Proportional Representation

It seems to me that time and again our election results here in sweet T&T beg for proportional representation.

This month’s Tobago House of Assembly elections concluded with a washout 12-0 result in favor of the People’s National Movement (PNM). The Tobago Organisation of the People (TOP), a member party of the central People’s Partnership government failed to capture a single seat. Now in my opinion the sound beating was a well deserved wake-up call for the present central government to rethink it’s approach; the people are clearly dissatisfied. There is however a serious problem in my mind that (1) the PNM has no opposition in Tobago and (2) the TOP got significant numbers of votes but not enough in any one district to retain a place in the House of Assembly.

What this means is that there are now people in Tobago without representation of their interests. It is my view that while the majority rules, any group that attains a sufficiently substantial number of votes deserves a voice in the relevant governing body.

The situation reminds me of the nationwide general elections of 2007. On that occasion, the Congress of the People (COP) contested all 41 seats in the House of Representatives, attained close to 23% of the popular vote but ended with zero seats in the House. This means that nearly 23% of the population did not have representation of their interests in the House. For comparison, the United National Congress (UNC) who formed the opposition for the period 2007-2010 had close to 30% of the popular vote and 15 of the 41 seats in the House.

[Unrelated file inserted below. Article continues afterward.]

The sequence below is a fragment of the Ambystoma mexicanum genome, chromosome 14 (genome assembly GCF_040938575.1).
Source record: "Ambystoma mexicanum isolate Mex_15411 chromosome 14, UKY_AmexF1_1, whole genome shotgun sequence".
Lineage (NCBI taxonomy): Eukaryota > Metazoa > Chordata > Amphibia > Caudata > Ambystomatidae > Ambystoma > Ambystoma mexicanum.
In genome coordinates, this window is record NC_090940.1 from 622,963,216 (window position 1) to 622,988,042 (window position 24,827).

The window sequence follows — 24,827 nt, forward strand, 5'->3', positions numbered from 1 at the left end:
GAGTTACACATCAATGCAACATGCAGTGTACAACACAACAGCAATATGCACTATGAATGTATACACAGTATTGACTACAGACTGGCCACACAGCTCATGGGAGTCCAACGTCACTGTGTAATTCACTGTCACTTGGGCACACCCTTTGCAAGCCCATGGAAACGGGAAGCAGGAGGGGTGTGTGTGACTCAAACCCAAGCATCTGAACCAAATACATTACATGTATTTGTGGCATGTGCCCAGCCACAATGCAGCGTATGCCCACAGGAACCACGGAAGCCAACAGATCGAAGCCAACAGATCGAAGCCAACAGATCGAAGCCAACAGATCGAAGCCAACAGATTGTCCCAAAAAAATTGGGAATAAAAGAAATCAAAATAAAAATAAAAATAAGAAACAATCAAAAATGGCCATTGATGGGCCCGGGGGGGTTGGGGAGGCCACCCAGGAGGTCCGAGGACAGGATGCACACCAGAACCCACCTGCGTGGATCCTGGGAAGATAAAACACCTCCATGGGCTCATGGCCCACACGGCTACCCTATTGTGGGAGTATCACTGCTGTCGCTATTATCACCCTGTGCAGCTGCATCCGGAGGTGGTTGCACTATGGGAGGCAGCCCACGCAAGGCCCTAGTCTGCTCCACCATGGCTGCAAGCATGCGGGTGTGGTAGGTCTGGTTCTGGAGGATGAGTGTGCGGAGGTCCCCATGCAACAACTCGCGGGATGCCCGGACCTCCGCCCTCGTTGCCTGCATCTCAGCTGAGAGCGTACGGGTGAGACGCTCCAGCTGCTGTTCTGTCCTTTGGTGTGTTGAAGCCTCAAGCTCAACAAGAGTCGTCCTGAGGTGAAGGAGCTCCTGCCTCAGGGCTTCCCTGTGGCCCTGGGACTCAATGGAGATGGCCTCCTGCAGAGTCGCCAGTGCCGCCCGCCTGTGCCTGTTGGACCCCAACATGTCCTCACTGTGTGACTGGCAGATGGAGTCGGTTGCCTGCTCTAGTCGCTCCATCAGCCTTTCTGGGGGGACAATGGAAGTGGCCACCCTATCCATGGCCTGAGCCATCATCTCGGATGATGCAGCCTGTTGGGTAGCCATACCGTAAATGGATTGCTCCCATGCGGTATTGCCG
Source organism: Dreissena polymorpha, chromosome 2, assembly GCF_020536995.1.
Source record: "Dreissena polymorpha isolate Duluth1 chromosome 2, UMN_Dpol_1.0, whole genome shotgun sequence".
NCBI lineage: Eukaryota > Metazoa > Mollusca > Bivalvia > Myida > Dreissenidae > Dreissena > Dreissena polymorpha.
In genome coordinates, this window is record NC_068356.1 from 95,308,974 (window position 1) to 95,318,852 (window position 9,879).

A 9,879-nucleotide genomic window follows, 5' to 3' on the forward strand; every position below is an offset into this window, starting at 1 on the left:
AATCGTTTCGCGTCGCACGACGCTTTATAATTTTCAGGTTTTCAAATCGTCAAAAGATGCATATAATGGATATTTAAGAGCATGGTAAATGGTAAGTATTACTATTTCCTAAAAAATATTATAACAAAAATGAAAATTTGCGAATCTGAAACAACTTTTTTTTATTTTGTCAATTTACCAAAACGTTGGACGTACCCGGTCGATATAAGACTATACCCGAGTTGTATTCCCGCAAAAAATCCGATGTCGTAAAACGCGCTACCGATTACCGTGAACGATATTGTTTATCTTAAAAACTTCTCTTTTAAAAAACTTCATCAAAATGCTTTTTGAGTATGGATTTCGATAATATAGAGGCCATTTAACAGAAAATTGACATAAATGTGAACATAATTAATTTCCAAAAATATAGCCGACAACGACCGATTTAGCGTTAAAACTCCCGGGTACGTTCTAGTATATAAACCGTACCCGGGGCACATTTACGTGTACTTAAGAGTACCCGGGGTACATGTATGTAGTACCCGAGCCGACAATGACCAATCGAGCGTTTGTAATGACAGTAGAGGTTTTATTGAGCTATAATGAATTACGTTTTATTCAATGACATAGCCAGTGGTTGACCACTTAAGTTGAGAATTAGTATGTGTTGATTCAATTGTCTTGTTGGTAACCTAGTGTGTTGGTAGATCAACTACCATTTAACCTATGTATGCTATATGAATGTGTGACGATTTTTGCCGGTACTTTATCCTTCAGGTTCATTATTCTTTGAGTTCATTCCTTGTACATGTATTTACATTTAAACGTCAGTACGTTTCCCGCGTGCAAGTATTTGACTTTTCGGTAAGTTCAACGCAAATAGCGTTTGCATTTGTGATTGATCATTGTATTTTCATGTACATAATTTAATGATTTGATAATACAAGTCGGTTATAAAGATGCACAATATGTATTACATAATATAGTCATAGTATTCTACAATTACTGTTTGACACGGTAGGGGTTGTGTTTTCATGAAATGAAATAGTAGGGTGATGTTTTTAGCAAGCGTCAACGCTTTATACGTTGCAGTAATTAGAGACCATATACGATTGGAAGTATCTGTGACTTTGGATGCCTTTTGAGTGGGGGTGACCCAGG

In other words, a 7% difference in the popular vote gave one party 15 seats out of 41 and the other 0. It is a similar situation to this month’s Tobago House of Assembly elections. It is also similar to the 2001 general elections when there was an electoral tie in numbers of seats won. On that occasion the President exercised his constitutionally permitted discretion to have the PNM form the government even though the then-incumbent UNC held the popular vote.

Under the current system of first past the polls, it is extraordinarily difficult for a newcomer party to win a seat without some sort of coalition agreement. It is by extension nearly impossible to grow into a future governing party. This augurs even more poorly for independent candidates; they simply do not stand a chance.

The losers in this sort of system are the people of Trinidad and Tobago. Minority interests are not represented. No new parties can enter the game. We are stuck in a perpetual two party system. Even today with the People’s Partnership coalition government, the simple fact is that the UNC calls the shots.

We cannot hope to advance as a country with this system. Admittedly, proportional representation creates the potential for a minority government with multiple opposition forces. I do however think that such an arrangement will force a more mature, consultative form of governance.

There is much we as a country need to address in constitutional reform. Enhanced local government, reconciliation of the posts of Prime Minister and President and term limits are some that have arisen time and again. It is the humble view of this blogger that a move to proportional representation should be added to that list.


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